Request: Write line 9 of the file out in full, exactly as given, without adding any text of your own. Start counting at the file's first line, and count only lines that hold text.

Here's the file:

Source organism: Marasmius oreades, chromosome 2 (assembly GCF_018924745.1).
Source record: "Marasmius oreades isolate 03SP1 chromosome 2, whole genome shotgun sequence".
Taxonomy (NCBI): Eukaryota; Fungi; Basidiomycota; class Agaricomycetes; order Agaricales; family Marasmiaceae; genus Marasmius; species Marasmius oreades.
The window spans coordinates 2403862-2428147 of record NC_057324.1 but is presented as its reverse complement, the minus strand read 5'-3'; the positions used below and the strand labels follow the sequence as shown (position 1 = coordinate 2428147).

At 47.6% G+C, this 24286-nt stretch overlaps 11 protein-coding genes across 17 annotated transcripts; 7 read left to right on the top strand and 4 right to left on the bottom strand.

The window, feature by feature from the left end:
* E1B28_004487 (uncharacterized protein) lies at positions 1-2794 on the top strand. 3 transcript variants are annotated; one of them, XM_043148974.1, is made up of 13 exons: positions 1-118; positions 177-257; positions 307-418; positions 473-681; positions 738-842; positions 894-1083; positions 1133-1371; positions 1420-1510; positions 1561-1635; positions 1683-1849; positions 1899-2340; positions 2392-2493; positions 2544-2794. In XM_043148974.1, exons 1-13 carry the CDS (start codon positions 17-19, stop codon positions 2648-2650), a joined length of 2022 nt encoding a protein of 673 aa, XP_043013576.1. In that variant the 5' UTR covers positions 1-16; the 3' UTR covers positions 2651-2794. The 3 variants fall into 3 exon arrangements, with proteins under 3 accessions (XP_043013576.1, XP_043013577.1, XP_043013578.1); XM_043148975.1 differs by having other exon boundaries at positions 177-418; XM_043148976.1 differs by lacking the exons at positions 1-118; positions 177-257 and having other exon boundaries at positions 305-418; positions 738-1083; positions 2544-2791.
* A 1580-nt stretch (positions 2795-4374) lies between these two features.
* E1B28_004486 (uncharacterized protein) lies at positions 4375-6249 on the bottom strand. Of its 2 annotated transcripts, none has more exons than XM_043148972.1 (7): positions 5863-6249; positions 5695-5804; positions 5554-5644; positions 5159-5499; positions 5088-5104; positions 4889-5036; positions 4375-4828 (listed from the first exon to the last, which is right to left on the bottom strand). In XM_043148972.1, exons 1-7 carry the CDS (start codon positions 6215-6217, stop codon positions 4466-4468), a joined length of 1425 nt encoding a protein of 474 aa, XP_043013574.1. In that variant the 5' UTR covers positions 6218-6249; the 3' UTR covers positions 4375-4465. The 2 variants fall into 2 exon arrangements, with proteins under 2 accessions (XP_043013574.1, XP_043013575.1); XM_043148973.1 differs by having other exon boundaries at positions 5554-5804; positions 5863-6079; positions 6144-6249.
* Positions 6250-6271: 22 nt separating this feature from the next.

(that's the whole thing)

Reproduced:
* E1B28_004486 (uncharacterized protein) lies at positions 4375-6249 on the bottom strand. Of its 2 annotated transcripts, none has more exons than XM_043148972.1 (7): positions 5863-6249; positions 5695-5804; positions 5554-5644; positions 5159-5499; positions 5088-5104; positions 4889-5036; positions 4375-4828 (listed from the first exon to the last, which is right to left on the bottom strand). In XM_043148972.1, exons 1-7 carry the CDS (start codon positions 6215-6217, stop codon positions 4466-4468), a joined length of 1425 nt encoding a protein of 474 aa, XP_043013574.1. In that variant the 5' UTR covers positions 6218-6249; the 3' UTR covers positions 4375-4465. The 2 variants fall into 2 exon arrangements, with proteins under 2 accessions (XP_043013574.1, XP_043013575.1); XM_043148973.1 differs by having other exon boundaries at positions 5554-5804; positions 5863-6079; positions 6144-6249.